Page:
Quoting Department of Commerce figures, “Exports of new light vehicles from the United States are up 52% since 2002,” said Thomas Kitter of the Federal Reserve Bank of Chicago, “and exports of used vehicles are up almost four fold.”
Perhaps taking a clue from Kitter’s comments, Toyota announced on Feb. 9 that it was moving yet more production from Japan to the United States. Toyota will be investing $400 million to expand its Princeton, Indiana, plant to start building the Highlander Sports Utility Vehicle. Two of Toyota’s models — the Sequoia and the Sienna minivan — are already built there.
“The move will create 400 jobs at the Princeton factory,” said Toyota North American Operations President Yoshi Inaba at the Chicago Auto Show on Feb. 8. “We (also) plan to export some of those Highlanders to other countries. Our exports of Made-in-America products to 21 countries has topped 100,000 vehicles, and we’ve just begun exporting American Camry sedans and Sienna minivans to South Korea.”
The lion’s share of American automobile exports go to North American Free Trade Agreement (NAFTA) partners Canada and Mexico, but as Kitter notes, “Exports to Europe are up over 240% and have taken up the slack during the current recession as exports to Mexico and Canada have decreased. In addition to Mexico and Canada, the main destinations of American automobile exports are Europe and the Middle East.
Japanese automobile manufacturers have been battered during 2010, one of the worst years they have had in some time. In the two quarters from April to December, Japanese carmakers’ total net profit plunged 60%, according to the Nihon Keizai Shinbun; only Mitsubishi Motors achieved growth and moved into the black in Japan. However, Mitsubishi’s European operations are steadily declining, and they have reached a point where they are now trying to shut down all European production.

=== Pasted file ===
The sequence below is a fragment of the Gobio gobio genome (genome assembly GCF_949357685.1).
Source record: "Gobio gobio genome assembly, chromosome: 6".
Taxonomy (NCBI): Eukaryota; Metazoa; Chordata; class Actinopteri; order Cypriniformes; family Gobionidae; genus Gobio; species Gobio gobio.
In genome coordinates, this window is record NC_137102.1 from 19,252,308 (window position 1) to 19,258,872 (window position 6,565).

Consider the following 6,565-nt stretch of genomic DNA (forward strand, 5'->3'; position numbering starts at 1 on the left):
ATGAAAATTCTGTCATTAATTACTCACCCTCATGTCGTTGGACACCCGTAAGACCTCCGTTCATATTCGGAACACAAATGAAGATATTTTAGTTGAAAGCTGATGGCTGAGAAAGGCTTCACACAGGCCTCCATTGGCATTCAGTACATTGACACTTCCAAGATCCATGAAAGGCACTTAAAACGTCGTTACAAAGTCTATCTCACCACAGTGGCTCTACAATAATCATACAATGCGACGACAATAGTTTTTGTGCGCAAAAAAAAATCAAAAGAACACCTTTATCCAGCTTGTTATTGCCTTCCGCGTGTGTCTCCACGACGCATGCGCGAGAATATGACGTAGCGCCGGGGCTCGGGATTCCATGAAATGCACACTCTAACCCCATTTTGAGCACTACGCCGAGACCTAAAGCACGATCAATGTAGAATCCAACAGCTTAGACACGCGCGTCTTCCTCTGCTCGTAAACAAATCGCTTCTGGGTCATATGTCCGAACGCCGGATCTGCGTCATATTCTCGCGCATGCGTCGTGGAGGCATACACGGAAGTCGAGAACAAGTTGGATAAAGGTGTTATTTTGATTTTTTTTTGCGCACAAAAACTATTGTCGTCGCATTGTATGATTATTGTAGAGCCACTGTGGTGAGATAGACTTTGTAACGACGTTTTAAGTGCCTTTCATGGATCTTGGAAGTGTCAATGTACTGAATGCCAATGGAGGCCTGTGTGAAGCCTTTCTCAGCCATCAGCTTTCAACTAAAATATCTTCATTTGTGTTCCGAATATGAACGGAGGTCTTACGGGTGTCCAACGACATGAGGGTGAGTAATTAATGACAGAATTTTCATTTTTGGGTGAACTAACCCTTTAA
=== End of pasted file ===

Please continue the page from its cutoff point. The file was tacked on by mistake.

Hit by a triple whammy — the March 11 tsunami and earthquake, the Thai floods, and the sky-rocketing exchange rate that has seen the dollar fall from the glory days of 120 yen to the dollar into the range of 75 yen to the dollar — Japanese car makers are making an increased exit from Japan to less expensive markets. The Japanese call this the “hollowing out” of the Japanese automobile business.
However, exchange rates and natural disasters are not the only problems they face: Competition has toughened greatly and, in the current economic environment, all automobile manufacturing countries are looking eagerly to increase their exports.
Some Japanese manufacturers are feeling the effects more than others. Local production in Japan accounts for 70% of Mazda’s output, and exchange rate losses will probably push it into a deep year-end loss.
Japan’s problem is echoed worldwide. Present automotive manufacturing capacity outruns demand. The increasing electronic complexity of automobiles, along with calls for more ecological gas-sipping cars, have resulted in outdated factories worldwide and piled-high development costs.
Toyota’s Inaba sees more consolidation occurring in the automobile industry as a result: “You will see more automotive alliances as car makers stretch to meet the growing demands of consumers.”
For now, Toyota, and many other Japanese automobile manufacturers will continue their migration to NAFTA areas, where hardly a month goes by without an announcement by a Japanese manufacturer of moving production of one model or another from Japan to the United States, Mexico, or Canada.